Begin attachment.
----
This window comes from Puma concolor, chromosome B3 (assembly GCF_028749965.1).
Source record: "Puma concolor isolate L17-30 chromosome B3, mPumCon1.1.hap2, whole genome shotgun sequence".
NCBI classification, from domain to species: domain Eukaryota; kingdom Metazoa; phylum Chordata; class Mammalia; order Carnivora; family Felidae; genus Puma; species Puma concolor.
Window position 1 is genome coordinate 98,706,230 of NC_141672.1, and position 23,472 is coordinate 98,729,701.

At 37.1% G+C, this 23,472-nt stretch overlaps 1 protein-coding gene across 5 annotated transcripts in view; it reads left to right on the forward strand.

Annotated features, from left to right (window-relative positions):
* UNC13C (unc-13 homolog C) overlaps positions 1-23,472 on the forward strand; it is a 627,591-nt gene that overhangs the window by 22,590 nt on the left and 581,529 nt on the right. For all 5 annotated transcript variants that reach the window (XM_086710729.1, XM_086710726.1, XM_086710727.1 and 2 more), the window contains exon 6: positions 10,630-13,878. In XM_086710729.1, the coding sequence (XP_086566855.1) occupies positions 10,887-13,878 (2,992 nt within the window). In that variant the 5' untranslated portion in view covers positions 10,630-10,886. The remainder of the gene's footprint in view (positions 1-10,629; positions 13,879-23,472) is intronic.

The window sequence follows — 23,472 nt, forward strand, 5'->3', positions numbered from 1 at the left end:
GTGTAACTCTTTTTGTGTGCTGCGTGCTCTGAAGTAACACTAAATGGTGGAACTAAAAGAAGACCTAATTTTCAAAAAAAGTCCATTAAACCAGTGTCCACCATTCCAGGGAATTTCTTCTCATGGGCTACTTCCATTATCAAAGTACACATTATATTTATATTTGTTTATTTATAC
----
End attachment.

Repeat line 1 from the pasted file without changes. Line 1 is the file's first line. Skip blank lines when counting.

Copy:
This window comes from Puma concolor, chromosome B3 (assembly GCF_028749965.1).